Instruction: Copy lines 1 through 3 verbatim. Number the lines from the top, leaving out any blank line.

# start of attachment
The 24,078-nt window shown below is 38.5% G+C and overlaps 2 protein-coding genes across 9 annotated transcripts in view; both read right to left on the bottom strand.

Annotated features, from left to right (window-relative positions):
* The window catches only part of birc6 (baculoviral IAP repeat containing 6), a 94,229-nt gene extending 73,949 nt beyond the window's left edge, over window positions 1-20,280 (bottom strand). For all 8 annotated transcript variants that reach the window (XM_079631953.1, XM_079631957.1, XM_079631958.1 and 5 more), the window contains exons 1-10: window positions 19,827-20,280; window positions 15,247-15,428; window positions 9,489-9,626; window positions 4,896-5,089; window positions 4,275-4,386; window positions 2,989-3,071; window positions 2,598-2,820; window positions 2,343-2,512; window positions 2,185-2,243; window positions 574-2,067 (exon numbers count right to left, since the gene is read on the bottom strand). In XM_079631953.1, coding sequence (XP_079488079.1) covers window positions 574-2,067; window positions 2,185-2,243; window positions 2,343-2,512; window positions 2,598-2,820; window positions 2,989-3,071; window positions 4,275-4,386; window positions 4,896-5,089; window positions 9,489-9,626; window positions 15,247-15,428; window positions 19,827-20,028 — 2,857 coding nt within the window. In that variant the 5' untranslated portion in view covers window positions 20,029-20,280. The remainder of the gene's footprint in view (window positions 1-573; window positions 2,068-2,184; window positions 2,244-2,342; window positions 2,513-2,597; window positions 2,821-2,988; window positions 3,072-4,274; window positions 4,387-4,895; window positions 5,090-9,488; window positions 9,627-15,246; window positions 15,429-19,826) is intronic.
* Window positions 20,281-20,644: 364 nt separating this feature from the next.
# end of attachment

The 24,078-nt window shown below is 38.5% G+C and overlaps 2 protein-coding genes across 9 annotated transcripts in view; both read right to left on the bottom strand.

Annotated features, from left to right (window-relative positions):
* The window catches only part of birc6 (baculoviral IAP repeat containing 6), a 94,229-nt gene extending 73,949 nt beyond the window's left edge, over window positions 1-20,280 (bottom strand). For all 8 annotated transcript variants that reach the window (XM_079631953.1, XM_079631957.1, XM_079631958.1 and 5 more), the window contains exons 1-10: window positions 19,827-20,280; window positions 15,247-15,428; window positions 9,489-9,626; window positions 4,896-5,089; window positions 4,275-4,386; window positions 2,989-3,071; window positions 2,598-2,820; window positions 2,343-2,512; window positions 2,185-2,243; window positions 574-2,067 (exon numbers count right to left, since the gene is read on the bottom strand). In XM_079631953.1, coding sequence (XP_079488079.1) covers window positions 574-2,067; window positions 2,185-2,243; window positions 2,343-2,512; window positions 2,598-2,820; window positions 2,989-3,071; window positions 4,275-4,386; window positions 4,896-5,089; window positions 9,489-9,626; window positions 15,247-15,428; window positions 19,827-20,028 — 2,857 coding nt within the window. In that variant the 5' untranslated portion in view covers window positions 20,029-20,280. The remainder of the gene's footprint in view (window positions 1-573; window positions 2,068-2,184; window positions 2,244-2,342; window positions 2,513-2,597; window positions 2,821-2,988; window positions 3,072-4,274; window positions 4,387-4,895; window positions 5,090-9,488; window positions 9,627-15,246; window positions 15,429-19,826) is intronic.